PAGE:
Waiting for the worst is the best way to deal with the coronavirus crisis?

Exactly how terrible are the next months and years going to be? As a generally apocalyptically minded sort of person, I’ve been feeling some pride in watching my favourite question become everyone else’s favourite question, too; it’s like being a 19th-century aristocrat and seeing your debutante daughter become the star of the London season. But in deciding who to listen to, and thus how alarmed to be, it’s easy to overlook a crucial factor: in a crisis as all-consuming as this one, nobody – not academic experts, not media commentators, not that one friend who keeps urging you to be less (or more) worried than you are – is a completely neutral observer. Because predictions about the future aren’t solely about the future. They’re also coping mechanisms for dealing with the present.

This is obvious enough in the case of the strenuous optimist who insists that in a few weeks everything will be back to normal; she’s clearly attempting to generate a sense of security in a time of uncertainty. But it’s been fascinating to witness the opposite, too: the people in my social circle, and especially my social media feeds, who seem deeply invested in asserting that things will be worse than the rest of us can imagine. (Even professional epidemiologists are engaged in an arms race to predict a longer and longer timeframe for social distancing.) Psychologically, though, this makes sense. When everything’s up in the air, the person foreseeing absolute disaster has found solid ground: at least things won’t get worse than that.

Likewise, consider our political reactions to the pandemic. Fury at the government’s response may be highly justified, but if being angry at the Tories has always been central to your personality, to be angry at the Tories now is also a perverse source of comfort. Virtually nothing may be the same, these days – but at least the Tories remain hateable.

The point here isn’t to dismiss any particular outlook on the grounds that it’s partly a coping mechanism. (Nobody gets by without some coping mechanisms. Mine include writing columns about other people’s.) But it’s useful to see the role they play, if only to stop yourself spiralling into anxiety next time someone you trust paints an especially dark picture of the future. They may be proven right, of course. But what’s certain is they’re a human, engaging in their own private methods for managing their emotions.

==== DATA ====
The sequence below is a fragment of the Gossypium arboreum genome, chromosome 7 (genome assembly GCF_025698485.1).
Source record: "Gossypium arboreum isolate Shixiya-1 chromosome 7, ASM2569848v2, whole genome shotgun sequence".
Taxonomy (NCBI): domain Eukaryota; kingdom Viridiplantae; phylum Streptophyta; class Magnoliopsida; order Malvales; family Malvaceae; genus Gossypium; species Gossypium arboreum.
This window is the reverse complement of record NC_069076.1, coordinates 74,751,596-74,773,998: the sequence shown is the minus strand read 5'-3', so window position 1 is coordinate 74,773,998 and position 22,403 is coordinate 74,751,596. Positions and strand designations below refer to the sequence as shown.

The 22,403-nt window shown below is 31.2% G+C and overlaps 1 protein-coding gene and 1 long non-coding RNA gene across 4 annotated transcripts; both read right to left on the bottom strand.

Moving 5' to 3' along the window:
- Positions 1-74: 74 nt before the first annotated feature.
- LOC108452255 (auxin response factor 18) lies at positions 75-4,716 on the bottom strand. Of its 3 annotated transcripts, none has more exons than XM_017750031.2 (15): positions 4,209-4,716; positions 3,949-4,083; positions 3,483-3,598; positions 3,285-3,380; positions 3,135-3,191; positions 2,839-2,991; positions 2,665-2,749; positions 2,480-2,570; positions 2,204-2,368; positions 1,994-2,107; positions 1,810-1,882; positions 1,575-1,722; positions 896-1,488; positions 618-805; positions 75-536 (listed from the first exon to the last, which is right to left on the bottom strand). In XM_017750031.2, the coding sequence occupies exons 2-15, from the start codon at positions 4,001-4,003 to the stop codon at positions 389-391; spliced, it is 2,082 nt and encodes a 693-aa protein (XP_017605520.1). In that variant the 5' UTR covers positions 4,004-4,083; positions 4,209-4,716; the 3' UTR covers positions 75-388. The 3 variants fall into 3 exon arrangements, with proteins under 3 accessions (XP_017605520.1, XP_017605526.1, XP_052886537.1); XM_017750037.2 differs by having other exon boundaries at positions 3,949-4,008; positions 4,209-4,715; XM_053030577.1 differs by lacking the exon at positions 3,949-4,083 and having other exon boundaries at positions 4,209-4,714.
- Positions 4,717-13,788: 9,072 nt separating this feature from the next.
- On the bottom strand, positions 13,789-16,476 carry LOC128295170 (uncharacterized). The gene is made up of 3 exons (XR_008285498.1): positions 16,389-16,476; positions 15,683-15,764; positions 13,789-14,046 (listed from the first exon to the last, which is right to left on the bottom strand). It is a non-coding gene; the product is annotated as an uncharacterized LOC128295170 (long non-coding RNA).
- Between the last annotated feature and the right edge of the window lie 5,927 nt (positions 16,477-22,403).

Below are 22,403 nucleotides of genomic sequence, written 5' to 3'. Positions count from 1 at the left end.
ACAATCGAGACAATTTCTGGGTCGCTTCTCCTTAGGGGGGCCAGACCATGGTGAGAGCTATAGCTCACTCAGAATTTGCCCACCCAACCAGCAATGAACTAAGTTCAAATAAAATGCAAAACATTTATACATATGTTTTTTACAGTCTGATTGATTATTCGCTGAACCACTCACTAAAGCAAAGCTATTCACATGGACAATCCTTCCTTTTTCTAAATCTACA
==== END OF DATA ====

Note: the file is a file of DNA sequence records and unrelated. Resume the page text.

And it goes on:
Besides, it’s worth remembering that this calamity is further evidence for the truth that most of us, most of the time, have no idea what’s coming. “On your pessimistic days you should remember, three months ago you would have dismissed the idea of the world being locked down with a pandemic,” the economist Kaushik Basu observed recently. “Extrapolating from your poor record of forecasting, you should realise your current forecast of future gloom may also be completely wrong.”

I don’t think that’s an argument for replacing pessimism with optimism, but for trying to suspend both. There’s a lightness that comes with giving up, if only a little, the demand to know what tomorrow holds. They say that if you expect the worst, you’ll only be pleasantly surprised, but that way you still have to feel glum now. The real skill – while doing your best to prepare for the future – is to avoid expecting anything.